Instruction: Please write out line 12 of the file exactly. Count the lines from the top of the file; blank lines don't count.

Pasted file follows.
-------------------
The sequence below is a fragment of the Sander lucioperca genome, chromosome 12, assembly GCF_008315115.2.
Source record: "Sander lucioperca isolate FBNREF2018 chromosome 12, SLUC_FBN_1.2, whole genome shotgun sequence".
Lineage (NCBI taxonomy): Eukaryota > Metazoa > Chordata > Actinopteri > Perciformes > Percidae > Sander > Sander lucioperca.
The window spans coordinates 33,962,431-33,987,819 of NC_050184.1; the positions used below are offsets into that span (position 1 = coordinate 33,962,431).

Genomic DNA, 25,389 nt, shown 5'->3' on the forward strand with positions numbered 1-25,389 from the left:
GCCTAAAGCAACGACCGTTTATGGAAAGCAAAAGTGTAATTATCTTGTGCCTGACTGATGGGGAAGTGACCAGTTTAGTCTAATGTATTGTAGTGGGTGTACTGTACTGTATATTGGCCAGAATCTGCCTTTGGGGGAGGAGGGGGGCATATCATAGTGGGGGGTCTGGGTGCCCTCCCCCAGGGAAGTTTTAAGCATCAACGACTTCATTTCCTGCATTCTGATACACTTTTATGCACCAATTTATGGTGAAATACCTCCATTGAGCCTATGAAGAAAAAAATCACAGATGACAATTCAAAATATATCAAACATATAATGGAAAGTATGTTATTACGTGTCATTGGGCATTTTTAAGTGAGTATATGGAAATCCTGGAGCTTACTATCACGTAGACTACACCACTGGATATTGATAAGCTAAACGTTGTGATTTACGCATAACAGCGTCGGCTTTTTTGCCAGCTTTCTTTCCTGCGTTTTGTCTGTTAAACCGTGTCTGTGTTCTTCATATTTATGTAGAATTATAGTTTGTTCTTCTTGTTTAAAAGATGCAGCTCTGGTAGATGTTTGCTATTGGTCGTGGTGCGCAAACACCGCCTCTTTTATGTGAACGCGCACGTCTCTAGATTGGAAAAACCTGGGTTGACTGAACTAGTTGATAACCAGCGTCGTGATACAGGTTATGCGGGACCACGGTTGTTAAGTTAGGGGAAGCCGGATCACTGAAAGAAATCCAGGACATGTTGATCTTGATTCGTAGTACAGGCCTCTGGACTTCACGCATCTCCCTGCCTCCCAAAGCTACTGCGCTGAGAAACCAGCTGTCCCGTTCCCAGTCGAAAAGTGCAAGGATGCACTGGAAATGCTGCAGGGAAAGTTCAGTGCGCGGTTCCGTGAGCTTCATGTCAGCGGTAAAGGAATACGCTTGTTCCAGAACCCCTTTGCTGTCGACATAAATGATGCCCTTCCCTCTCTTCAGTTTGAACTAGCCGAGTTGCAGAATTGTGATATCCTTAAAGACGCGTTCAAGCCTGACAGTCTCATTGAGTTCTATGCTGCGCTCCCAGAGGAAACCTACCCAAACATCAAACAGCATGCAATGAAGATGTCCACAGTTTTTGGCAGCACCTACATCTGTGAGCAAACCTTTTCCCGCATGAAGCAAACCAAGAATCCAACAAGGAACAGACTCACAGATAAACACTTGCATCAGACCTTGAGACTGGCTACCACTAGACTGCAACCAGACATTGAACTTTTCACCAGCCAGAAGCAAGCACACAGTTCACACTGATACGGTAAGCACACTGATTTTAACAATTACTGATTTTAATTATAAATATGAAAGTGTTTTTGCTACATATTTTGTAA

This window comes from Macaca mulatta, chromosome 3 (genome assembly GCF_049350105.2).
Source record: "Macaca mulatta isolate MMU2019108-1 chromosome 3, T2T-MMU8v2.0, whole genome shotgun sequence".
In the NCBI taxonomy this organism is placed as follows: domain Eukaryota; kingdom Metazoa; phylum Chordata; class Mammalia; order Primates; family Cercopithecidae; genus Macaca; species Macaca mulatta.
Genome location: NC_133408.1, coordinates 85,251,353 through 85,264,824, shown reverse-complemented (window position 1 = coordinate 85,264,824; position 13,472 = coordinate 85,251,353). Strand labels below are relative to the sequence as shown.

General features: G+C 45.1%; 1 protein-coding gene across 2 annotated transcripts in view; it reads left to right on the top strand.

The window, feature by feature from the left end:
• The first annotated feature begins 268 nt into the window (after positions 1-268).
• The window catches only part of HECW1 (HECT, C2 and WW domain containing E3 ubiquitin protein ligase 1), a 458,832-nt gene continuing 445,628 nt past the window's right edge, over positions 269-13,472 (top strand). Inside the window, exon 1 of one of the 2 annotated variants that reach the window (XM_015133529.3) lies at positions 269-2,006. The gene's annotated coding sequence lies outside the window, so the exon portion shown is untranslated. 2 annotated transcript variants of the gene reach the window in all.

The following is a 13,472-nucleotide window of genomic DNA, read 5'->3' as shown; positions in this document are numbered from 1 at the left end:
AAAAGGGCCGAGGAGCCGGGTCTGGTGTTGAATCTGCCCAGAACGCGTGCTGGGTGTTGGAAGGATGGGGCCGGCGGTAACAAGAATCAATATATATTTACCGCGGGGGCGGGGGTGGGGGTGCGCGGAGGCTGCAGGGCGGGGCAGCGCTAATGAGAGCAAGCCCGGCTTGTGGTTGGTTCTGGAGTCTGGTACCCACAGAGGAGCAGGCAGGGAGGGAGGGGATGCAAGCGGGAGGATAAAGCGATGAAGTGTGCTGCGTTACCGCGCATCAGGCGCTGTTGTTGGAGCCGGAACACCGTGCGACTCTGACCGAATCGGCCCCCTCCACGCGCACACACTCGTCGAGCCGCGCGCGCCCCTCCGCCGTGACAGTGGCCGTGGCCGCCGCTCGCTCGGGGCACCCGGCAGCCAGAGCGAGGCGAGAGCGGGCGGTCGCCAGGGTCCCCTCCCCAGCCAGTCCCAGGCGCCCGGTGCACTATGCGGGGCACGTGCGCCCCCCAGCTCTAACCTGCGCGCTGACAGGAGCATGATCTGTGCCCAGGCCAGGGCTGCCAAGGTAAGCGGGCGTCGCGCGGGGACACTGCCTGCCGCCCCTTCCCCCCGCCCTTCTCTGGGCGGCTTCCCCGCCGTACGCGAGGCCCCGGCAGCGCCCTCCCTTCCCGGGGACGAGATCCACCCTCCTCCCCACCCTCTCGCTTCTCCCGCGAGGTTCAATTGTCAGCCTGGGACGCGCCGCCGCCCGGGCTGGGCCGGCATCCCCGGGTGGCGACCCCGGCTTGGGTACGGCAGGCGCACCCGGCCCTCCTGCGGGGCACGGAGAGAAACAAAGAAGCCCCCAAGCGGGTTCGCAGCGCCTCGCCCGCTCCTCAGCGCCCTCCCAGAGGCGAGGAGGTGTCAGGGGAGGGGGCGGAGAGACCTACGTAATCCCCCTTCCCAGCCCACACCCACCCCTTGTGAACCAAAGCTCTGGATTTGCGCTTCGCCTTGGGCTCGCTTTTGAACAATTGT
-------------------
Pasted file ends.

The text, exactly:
The window, feature by feature from the left end: